Lack of commitment may cause you to waver, become fearful, and eventually quit. Peter sank while walking on the water because he took his eyes off the Savior and became consumed with his surroundings.

Jesus told His disciples that no one who puts his hands to the plow and then looks back at what might have been is fit for the kingdom of God. Commitment is everything to Him. If you are not fully committed to Christ, you will never be committed to His mission.

Many people fail to answer God’s call because the commitment seems too great—the requirements too stiff. You may never understand God’s motive in calling you to a certain task, but you can be sure He has a purpose and a wonderful plan in store for you. Obedience is always the prelude to blessing.

Jesus was and still is fully committed to you. Are you committed to Him and His call? If so, praise Him for His work in your life, and then ask Him to give you wisdom and insight into your personal mission.

O God, make me committed to You with the same level of commitment You have toward me. Raise me up in Your strength to fulfill my personal mission in this world.[1]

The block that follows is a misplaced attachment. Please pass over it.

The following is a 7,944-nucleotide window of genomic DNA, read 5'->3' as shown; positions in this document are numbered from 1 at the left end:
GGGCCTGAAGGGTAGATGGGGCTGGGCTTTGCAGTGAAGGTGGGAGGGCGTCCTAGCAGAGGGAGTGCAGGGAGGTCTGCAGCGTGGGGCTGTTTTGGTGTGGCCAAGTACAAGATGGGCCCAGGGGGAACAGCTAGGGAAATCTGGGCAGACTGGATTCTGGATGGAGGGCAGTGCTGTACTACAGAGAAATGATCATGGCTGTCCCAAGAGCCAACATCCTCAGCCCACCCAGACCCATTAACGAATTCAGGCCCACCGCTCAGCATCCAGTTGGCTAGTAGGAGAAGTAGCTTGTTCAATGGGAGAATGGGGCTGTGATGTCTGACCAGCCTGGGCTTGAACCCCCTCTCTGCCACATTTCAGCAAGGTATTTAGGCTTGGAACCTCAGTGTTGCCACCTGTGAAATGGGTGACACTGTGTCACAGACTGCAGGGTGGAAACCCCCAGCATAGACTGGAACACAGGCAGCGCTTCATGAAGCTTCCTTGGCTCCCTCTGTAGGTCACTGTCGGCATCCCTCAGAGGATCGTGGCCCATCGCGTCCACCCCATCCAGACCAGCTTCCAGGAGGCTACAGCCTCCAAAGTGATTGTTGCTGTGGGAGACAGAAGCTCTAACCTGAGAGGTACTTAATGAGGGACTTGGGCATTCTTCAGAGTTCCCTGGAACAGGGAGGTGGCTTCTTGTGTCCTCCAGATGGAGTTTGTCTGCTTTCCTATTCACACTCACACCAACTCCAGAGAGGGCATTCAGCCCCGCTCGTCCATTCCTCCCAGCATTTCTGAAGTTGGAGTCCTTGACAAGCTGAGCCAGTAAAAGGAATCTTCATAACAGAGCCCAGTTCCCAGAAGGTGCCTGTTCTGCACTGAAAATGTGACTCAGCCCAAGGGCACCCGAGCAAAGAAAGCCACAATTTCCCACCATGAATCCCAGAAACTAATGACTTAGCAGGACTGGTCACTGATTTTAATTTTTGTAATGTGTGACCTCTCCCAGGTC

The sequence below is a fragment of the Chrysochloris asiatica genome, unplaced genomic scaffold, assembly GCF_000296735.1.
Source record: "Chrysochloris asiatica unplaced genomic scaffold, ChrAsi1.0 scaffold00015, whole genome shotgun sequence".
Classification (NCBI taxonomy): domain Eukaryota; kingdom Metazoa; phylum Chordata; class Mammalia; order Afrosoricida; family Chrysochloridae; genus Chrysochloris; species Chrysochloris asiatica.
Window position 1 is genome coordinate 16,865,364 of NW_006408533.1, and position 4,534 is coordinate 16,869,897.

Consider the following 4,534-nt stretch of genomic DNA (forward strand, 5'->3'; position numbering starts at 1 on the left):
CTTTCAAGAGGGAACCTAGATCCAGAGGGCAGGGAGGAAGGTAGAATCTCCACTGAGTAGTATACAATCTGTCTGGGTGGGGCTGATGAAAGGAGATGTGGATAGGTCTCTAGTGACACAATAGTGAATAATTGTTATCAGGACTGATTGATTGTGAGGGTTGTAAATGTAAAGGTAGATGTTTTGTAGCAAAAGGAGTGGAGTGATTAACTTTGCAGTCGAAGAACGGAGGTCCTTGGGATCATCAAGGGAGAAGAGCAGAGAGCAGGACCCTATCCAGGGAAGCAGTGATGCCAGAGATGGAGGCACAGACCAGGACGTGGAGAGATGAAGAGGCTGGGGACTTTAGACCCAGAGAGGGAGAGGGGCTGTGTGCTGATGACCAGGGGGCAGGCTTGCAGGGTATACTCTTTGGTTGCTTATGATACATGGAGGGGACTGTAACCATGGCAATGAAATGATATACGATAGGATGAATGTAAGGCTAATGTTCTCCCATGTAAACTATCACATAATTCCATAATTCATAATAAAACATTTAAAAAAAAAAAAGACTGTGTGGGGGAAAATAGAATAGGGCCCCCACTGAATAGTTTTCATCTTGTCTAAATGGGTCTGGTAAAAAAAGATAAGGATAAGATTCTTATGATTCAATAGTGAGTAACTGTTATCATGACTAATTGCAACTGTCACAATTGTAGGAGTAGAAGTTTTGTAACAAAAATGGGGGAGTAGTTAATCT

[1] Stanley, C. F. (1998). Enter His gates: a daily devotional. Nashville: Thomas Nelson Publishers.

July 21 Expect the Unexpected

Scripture reading: 2 Kings 3:10–18

Key verse: 2 Kings 3:18

This is but a trivial thing in the sight of the Lord; He will also deliver the Moabites into your hand.

Go forward!

As we step out without any sign or sound—not a wave or splash wetting our feet as we take the first step—we shall see the sea divide and the pathway open through the very midst of the waters.

If we have seen the miraculous workings of God in some extraordinary providential deliverance, I am sure the thing that has impressed us most has been the quietness with which it was done, the absence of everything spectacular and sensational, and the utter sense of nothingness that came to us as we stood in the presence of this mighty God and felt how easy it was for Him to do it all without the faintest effort on His part or the slightest help on ours. It is not the part of faith to question, but to obey.

Are you craving a fresh encounter with God? Then expect the unexpected. God has the answer to your heart’s deepest request.